Isiah turns to hoops for peace
Thomas, tournament organizers invite rival gangs to come together on courts
CHICAGO -- Isiah Thomas' basketball career as a player, coach and executive has taken him all over the world, but it will always be Chicago he considers home.
Thomas often returns to his roots on the West Side of Chicago. While seeing family and old friends and watching most of the community strive to improve their lives brings that famous smile to his face, there's a part of being home that also makes him sad.
Violence and drugs have always harmed Chicago's streets, and Thomas has never been able to ignore it. Chicago's homicide rate this summer has especially worried Thomas and caught the attention of the national media. In August alone, Chicago recorded 57 homicides -- which was up from 37 in the same month in 2011, according to data from Chicago RedEye, a Chicago Tribune publication.
This doesn't have to be a constant where violence and poverty go hand in hand. You can live in poverty without it going it hand in hand with guns and drugs and violence.” -- Isiah Thomas
"Ninety to 95 percent of the people who are living in poverty in those situations, they're kids going to schools, their parents are doing the right things," Thomas said. "There's a community of the church, community of aunts and uncles who are about contributing positively to society.
"Now, there is a fraction to be addressed, and we need to address that small minority that is in need and is doing harm to the community. We are all affected by it personally."
Thomas isn't just saying Chicago needs help, he's also trying to provide it. He has teamed up with St. Sabina on the South Side and father Michael Pfleger to create the PEACE basketball tournament, which will unite rival gang members through basketball in hopes of ceasing the violence between them. The tournament will be held at St. Sabina's gymnasium from noon to 6 p.m. on Saturday.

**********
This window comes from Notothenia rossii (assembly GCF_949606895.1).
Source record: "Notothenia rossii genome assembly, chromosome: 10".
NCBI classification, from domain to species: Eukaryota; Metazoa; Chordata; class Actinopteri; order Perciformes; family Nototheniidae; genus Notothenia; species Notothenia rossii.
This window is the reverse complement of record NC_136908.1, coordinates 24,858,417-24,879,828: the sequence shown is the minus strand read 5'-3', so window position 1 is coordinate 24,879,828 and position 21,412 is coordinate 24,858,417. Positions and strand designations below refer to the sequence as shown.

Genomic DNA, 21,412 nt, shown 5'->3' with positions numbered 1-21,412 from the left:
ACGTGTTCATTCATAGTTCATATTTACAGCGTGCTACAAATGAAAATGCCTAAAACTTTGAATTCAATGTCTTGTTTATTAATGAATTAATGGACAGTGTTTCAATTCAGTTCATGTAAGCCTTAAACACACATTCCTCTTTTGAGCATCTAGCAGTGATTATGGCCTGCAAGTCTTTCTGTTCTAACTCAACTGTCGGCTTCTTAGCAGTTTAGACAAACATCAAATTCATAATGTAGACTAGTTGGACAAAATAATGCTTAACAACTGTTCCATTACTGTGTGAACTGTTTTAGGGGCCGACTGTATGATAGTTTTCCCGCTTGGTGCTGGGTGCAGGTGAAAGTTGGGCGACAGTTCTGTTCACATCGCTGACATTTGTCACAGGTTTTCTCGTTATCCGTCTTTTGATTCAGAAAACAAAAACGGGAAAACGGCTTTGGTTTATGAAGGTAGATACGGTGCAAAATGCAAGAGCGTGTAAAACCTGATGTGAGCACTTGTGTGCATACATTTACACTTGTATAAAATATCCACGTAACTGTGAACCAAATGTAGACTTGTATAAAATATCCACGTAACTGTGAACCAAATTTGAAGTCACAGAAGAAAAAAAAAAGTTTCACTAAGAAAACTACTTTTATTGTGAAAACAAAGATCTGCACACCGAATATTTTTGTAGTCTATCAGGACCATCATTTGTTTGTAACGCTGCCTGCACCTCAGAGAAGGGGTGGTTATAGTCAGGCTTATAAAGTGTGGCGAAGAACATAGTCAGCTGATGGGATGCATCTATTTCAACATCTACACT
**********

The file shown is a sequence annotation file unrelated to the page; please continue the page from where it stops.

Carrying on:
"Father Pfleger does a Friday night peace march, and he invited me out because of the work I've been doing with youth and gang violence starting back in '86, when I had my first 'No Crime Day' in Detroit," Thomas said. "When we went out marching, and he and I were talking to people in the community and ran across some of the gang members and started talking to them and let them know we were there for them.
"I said, 'Would you guys like to play in a basketball game and all of us get together and stop killing one another?' They asked if I was serious, and Father Pfleger took over and said, 'We're serious, and I'll arrange a game.' That's how it started."
Thomas reached out to others celebrities and professional athletes and will be joined Saturday by NBA players Joakim Noah, Bobby Simmons, Quentin Richardson and Zach Randolph, Chicago Bears offensive lineman J'Marcus Webb and others.
Thomas is hopeful the event can make an impact. The one word he plans to spread Saturday is "education."
"The way out of poverty is through the educational system," Thomas said. "You can't incarcerate what these kids are dealing with. The disenfranchisement, the disinvestment of their communities, unemployment, all those things take its toll. While in poverty, you have to resist the urge to steal, resist the urge to kill. Drugs and weapons are easily accessible in the community. The solution is to arm them with knowledge and make the correct decisions, not to arm them with weapons and drug their minds.
"This doesn't have to be a constant where violence and poverty go hand in hand. You can live in poverty without it going it hand in hand with guns and drugs and violence."
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